70-year-old King Turkey Day float holds many secrets
This year, the shiny red-and-gold parade float with the giant turkey strutting on the front end and the King Turkey Day Board of Directors waving to the crowd on the other end turns 70 years old.
WORTHINGTON — The hallowed Great Gobbler Gallop is a 50-year institution for Turkeytown USA, better known as Worthington, but an older King Turkey Day tradition has been hiding in plain sight even longer than that — the vintage float that has in recent years served as the ultimate entry in the celebrated KTD parade.
This year, the shiny red-and-gold parade float with the giant turkey strutting on the front end and the King Turkey Day Board of Directors waving to the crowd on the other turns 70 years old.
“All of this year’s King Turkey floats are being constructed locally, insuring originality and added color to the parade,” a Globe photo caption from 1952 boasts. “Floats are under construction at a local warehouse under the direction of Herman N. Smith, representative of Vaughn Displays, Minneapolis… Helping Smith are Jack Roberts and Harold Ferguson, Worthington.”
It seems unlikely that Smith could have known his creation would last 70 years.
“Every year we try to clean it, patch any holes, do any repairs that are possible,” said Susanne Murphy, president of the KTD Board of Directors. “We’ve always kept the original structure.”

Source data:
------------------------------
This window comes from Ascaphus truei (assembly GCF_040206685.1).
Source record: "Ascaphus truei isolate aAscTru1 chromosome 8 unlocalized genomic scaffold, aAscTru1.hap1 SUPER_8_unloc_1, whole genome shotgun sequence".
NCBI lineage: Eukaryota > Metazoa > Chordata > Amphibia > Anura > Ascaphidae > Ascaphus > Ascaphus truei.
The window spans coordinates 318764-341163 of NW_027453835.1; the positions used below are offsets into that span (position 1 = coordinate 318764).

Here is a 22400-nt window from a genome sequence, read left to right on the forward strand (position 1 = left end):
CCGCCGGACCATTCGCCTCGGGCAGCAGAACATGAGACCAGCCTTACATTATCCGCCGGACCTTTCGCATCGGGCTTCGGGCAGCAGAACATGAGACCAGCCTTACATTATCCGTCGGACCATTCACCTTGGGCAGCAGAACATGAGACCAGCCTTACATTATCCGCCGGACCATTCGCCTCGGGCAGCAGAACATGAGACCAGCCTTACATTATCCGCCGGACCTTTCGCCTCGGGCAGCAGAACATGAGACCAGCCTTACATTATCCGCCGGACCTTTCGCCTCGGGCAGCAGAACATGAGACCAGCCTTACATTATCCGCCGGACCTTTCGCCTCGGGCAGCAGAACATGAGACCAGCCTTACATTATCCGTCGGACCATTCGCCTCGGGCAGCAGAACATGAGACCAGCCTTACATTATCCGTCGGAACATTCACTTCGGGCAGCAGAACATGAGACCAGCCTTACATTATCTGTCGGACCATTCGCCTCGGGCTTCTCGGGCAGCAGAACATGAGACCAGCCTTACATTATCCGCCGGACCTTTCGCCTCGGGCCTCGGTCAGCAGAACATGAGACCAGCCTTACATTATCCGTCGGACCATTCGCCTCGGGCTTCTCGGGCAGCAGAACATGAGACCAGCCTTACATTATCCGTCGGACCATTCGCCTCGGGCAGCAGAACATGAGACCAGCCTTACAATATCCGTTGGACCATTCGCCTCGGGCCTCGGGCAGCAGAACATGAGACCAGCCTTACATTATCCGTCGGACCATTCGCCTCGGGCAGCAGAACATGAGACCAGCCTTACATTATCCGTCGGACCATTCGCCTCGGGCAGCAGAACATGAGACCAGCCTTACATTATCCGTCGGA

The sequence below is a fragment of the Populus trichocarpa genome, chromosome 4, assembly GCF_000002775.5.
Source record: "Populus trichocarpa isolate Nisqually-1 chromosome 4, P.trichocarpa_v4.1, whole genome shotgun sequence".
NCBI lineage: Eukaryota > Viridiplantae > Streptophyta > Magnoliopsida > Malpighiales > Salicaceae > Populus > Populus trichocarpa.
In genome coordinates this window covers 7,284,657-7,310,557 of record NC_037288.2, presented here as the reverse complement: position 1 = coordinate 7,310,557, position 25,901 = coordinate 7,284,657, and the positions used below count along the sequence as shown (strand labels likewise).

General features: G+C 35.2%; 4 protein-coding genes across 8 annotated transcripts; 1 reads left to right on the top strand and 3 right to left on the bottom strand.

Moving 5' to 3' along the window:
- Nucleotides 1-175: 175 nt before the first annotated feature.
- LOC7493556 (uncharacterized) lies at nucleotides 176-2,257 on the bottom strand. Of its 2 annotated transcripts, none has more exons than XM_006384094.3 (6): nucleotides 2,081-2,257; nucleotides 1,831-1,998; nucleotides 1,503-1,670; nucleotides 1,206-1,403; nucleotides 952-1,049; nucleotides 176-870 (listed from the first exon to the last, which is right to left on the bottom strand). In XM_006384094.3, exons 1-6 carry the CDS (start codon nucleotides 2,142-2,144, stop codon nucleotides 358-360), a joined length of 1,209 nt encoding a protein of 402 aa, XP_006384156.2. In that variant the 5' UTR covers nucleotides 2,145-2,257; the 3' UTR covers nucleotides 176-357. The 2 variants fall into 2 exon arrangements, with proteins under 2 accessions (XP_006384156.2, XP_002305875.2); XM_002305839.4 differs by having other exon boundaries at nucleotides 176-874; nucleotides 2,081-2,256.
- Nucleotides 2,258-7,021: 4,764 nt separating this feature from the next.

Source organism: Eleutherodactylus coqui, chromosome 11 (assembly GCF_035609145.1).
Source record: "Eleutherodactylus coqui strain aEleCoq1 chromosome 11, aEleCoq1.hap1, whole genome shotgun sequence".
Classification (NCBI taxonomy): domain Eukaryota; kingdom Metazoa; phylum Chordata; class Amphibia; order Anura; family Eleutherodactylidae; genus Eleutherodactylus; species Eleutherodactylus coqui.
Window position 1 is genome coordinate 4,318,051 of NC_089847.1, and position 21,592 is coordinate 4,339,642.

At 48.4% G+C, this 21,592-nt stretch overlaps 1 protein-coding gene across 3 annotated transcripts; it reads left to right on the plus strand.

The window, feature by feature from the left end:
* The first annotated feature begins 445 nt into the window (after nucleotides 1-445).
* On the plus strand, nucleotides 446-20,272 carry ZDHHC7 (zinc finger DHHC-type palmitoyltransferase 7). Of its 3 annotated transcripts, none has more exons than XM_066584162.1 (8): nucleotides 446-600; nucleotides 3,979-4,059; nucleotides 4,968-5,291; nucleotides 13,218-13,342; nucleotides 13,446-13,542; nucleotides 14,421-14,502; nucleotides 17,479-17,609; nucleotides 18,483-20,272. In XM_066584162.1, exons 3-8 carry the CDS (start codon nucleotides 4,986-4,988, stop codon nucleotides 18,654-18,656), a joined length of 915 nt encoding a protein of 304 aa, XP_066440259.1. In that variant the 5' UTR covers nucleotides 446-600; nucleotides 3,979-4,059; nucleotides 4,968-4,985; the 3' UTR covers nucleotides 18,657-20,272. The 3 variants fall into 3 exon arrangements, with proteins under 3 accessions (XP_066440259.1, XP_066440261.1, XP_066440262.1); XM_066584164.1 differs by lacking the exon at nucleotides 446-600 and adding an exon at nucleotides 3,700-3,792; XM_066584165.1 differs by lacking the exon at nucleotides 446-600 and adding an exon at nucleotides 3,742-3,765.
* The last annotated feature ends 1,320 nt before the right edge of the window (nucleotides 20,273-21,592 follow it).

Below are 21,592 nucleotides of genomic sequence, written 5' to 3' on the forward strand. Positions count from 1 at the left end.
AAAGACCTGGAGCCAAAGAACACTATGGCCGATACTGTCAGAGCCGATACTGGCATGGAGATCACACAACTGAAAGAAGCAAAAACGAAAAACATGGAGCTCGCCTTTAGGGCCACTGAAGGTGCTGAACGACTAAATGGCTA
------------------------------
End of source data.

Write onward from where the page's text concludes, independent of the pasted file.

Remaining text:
The float is at least partially made of papier-mache, so it cannot be allowed out in the rain, and it cannot be washed either. After years of parades, sometimes its shine needs to be touched up a bit with a dash of Armor All.
It holds a lot of weight, and every year, the race team prepares the float, and then it gets inspected to ensure it’s safe for the riders.
Beth Rickers, who served as president in 1997, recalls putting new carpet and mylar decorations on the float that year, but she wasn’t sure if it had ever been completely pulled apart and put back together again.
At 70 years old, the float still holds many secrets.
“One time we were taking it apart to fix it, and we found some weed,” Murphy recalled.
In between parades, the float rests at the Nobles County Fairgrounds, in a building that is open to the public during the fair, so almost anyone could have hidden the marijuana in it. Was someone trying to frame Paycheck, or distract Ruby Begonia with an unusual scent? In all likelihood, no one will ever know.
For the past couple of decades, Rich Pedersen has pulled the vintage float in its signature parade, with the KTD board waiting to climb aboard at the last minute, given the many responsibilities they have on the big day.
“It’s an honor to be on it, and to see so many happy people, to see the community all gathered together,” Murphy said.